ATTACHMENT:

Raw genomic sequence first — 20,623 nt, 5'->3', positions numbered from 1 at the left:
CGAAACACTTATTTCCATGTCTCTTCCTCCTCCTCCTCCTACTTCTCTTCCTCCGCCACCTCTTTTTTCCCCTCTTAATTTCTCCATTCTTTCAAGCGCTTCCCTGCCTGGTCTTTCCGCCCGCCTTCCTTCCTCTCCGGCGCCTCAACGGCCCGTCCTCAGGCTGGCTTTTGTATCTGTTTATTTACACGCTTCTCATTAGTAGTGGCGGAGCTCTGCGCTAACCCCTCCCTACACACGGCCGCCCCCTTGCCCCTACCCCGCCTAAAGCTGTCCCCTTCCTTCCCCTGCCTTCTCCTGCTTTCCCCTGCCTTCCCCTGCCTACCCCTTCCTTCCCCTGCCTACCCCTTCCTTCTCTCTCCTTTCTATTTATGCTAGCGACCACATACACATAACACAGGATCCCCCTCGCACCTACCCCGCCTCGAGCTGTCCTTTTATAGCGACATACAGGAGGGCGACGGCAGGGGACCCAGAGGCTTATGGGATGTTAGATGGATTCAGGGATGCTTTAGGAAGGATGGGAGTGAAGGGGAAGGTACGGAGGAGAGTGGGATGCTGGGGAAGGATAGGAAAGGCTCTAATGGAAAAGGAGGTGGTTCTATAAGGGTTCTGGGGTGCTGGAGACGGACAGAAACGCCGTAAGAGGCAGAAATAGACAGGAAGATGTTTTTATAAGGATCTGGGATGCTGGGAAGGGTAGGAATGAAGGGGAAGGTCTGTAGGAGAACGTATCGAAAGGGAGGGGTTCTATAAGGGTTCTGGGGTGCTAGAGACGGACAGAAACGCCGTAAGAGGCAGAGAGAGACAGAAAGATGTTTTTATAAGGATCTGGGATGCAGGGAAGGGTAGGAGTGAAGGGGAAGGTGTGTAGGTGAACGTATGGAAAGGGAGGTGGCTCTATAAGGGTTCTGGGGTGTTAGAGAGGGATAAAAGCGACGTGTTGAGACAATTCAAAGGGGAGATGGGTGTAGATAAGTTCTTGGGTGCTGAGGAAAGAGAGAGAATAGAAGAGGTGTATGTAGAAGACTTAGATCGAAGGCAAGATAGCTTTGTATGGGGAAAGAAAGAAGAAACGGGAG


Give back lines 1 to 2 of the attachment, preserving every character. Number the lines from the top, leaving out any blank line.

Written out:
Raw genomic sequence first — 20,623 nt, 5'->3', positions numbered from 1 at the left:
CGAAACACTTATTTCCATGTCTCTTCCTCCTCCTCCTCCTACTTCTCTTCCTCCGCCACCTCTTTTTTCCCCTCTTAATTTCTCCATTCTTTCAAGCGCTTCCCTGCCTGGTCTTTCCGCCCGCCTTCCTTCCTCTCCGGCGCCTCAACGGCCCGTCCTCAGGCTGGCTTTTGTATCTGTTTATTTACACGCTTCTCATTAGTAGTGGCGGAGCTCTGCGCTAACCCCTCCCTACACACGGCCGCCCCCTTGCCCCTACCCCGCCTAAAGCTGTCCCCTTCCTTCCCCTGCCTTCTCCTGCTTTCCCCTGCCTTCCCCTGCCTACCCCTTCCTTCCCCTGCCTACCCCTTCCTTCTCTCTCCTTTCTATTTATGCTAGCGACCACATACACATAACACAGGATCCCCCTCGCACCTACCCCGCCTCGAGCTGTCCTTTTATAGCGACATACAGGAGGGCGACGGCAGGGGACCCAGAGGCTTATGGGATGTTAGATGGATTCAGGGATGCTTTAGGAAGGATGGGAGTGAAGGGGAAGGTACGGAGGAGAGTGGGATGCTGGGGAAGGATAGGAAAGGCTCTAATGGAAAAGGAGGTGGTTCTATAAGGGTTCTGGGGTGCTGGAGACGGACAGAAACGCCGTAAGAGGCAGAAATAGACAGGAAGATGTTTTTATAAGGATCTGGGATGCTGGGAAGGGTAGGAATGAAGGGGAAGGTCTGTAGGAGAACGTATCGAAAGGGAGGGGTTCTATAAGGGTTCTGGGGTGCTAGAGACGGACAGAAACGCCGTAAGAGGCAGAGAGAGACAGAAAGATGTTTTTATAAGGATCTGGGATGCAGGGAAGGGTAGGAGTGAAGGGGAAGGTGTGTAGGTGAACGTATGGAAAGGGAGGTGGCTCTATAAGGGTTCTGGGGTGTTAGAGAGGGATAAAAGCGACGTGTTGAGACAATTCAAAGGGGAGATGGGTGTAGATAAGTTCTTGGGTGCTGAGGAAAGAGAGAGAATAGAAGAGGTGTATGTAGAAGACTTAGATCGAAGGCAAGATAGCTTTGTATGGGGAAAGAAAGAAGAAACGGGAG